Defendant challenged his convictions for first- and second-degree assault. He contended that the state failed to prove beyond a reasonable doubt that he did not act in self-defense and that his warrant of commitment erroneously reflects judgments of conviction for both first- and second-degree assault. The Court of Appeals concluded that the victim’s testimony that defendant hit him in the face and then reached for a knife was sufficient to disprove the absence of aggression or provocation on the part of defendant, and thus sufficient to disprove defendant’s self-defense claim beyond a reasonable doubt. However, second-degree assault is a lesser-included offense of first-degree assault. Affirmed in part, reversed in part, and remanded.
A22-0605 State v. Barrios (Hennepin County)
In this appeal from the judgment of conviction of prostitution involving a minor and electronic solicitation of a child, defendant argued that: (1) the District Court erred by determining that the state proved beyond a reasonable doubt his predisposition to commit solicitation and prostitution, and he was therefore not entrapped; (2) the District Court erred by not obtaining defendant’s waiver of his right to a jury trial on the entrapment defense; and (3) he could not receive a separate sentence on the solicitation conviction because it was part of the same behavioral incident as the prostitution conviction. Noting that defendant voluntarily went on the sex-advertisement website where he sought sex for sale, initiated contact, and did not terminate contact when an officer disclosed that she was 15 years old, the Court of Appeals concluded that the record supported that defendant had a predisposition based on his active solicitation to commit the crimes. Furthermore, the District Court did not err by accepting defendant’s counsel’s request to submit the entrapment defense to the court and not the jury. However, the District Court erred by imposing a sentence on the electronic-solicitation-of-a-child conviction because it was part of the same behavioral incident as the prostitution-of-a-minor conviction. Affirmed in part, reversed in part, and remanded.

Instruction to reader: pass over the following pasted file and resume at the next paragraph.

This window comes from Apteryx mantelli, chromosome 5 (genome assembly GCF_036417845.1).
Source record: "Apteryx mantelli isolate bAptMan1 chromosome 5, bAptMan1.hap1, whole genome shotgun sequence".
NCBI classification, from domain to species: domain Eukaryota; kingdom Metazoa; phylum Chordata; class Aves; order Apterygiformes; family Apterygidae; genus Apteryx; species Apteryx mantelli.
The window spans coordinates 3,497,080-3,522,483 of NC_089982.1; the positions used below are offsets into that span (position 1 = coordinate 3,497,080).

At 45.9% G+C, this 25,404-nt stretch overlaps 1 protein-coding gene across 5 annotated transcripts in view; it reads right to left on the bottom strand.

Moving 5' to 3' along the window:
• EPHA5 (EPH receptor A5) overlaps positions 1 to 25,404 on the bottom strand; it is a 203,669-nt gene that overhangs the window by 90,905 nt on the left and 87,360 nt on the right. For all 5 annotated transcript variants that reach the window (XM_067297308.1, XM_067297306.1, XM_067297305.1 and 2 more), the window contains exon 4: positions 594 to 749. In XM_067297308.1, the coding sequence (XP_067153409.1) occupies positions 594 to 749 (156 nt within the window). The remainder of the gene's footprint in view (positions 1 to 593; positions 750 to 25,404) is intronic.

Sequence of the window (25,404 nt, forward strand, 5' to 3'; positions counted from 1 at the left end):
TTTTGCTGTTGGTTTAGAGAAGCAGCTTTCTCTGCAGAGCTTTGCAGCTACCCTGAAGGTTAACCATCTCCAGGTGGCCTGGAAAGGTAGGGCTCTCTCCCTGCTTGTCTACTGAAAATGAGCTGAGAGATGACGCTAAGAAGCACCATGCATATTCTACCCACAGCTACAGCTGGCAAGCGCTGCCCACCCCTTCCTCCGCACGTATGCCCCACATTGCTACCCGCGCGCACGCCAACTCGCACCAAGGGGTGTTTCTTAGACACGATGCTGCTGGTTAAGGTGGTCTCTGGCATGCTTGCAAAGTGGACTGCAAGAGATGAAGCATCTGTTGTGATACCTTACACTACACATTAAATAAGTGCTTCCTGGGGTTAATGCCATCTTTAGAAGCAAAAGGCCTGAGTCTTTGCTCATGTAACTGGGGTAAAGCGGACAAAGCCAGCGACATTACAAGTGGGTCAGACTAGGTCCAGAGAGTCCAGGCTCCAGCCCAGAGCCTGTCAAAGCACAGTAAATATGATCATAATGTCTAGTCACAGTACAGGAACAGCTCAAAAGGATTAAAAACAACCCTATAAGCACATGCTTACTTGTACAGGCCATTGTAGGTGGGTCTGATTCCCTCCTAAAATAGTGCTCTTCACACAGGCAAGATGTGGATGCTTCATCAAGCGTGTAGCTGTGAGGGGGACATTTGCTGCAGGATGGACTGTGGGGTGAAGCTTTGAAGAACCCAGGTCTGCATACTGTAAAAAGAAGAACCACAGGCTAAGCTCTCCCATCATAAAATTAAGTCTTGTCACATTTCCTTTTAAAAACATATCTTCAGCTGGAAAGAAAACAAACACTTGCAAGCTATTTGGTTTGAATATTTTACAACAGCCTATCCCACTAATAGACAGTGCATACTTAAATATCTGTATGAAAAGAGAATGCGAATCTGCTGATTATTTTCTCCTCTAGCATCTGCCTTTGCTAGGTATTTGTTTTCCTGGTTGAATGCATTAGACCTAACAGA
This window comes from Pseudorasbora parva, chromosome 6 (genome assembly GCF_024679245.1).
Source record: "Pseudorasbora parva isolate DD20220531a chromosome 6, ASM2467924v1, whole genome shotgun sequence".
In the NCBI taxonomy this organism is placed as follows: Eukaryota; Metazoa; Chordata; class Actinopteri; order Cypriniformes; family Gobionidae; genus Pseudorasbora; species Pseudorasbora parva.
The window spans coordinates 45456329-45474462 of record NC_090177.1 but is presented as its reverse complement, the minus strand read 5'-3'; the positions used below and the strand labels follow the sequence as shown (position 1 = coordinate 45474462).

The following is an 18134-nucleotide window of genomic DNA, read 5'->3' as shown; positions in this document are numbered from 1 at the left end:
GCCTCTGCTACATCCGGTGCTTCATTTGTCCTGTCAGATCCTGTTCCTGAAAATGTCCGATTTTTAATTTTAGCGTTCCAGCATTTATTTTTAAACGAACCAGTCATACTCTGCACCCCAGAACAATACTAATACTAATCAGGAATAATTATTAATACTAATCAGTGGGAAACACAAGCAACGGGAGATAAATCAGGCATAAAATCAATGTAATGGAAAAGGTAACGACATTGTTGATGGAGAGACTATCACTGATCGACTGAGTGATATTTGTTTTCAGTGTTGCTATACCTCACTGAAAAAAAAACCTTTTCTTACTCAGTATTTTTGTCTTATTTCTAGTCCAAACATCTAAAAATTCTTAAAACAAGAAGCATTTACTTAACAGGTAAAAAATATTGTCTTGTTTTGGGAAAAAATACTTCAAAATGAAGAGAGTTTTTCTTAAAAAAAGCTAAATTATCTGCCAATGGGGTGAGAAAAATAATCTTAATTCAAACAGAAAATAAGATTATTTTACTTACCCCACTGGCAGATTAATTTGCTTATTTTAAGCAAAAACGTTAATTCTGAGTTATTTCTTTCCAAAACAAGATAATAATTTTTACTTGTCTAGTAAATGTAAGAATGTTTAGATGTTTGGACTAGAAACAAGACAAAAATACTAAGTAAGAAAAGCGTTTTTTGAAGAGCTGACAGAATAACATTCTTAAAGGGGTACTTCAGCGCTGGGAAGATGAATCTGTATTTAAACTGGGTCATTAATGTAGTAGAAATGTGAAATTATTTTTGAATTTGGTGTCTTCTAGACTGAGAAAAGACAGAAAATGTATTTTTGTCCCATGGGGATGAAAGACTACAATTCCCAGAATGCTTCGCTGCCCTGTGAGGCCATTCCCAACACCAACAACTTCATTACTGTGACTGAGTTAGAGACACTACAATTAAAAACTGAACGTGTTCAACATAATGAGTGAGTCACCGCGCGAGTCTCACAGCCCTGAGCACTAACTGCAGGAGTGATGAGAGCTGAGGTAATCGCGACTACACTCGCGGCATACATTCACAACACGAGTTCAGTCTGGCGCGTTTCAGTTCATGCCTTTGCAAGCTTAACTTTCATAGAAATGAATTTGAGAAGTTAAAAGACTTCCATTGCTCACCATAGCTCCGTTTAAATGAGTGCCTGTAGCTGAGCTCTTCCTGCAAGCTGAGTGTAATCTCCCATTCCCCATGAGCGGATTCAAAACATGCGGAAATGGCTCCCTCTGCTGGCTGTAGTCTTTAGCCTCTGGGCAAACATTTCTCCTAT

A22-0342 State v. Gusciora (Isanti County)
Helpful to Jury
A jury found defendant guilty of second-degree criminal sexual conduct based on evidence that he engaged in multiple acts of sexual contact with his daughter over an extended period of time. Defendant argued that the District Court erred by admitting a forensic interviewer’s expert testimony concerning delayed and incremental reporting by adolescent victims of sexual abuse. The Court of Appeals concluded that the District Court did not abuse its discretion by determining that the expert testimony might be helpful to the jury, and did not plainly err by not excluding the expert testimony pursuant to rule 403 on the ground that its probative value was substantially outweighed by the danger of unfair prejudice, confusion of the issues, and misleading of the jury. Affirmed.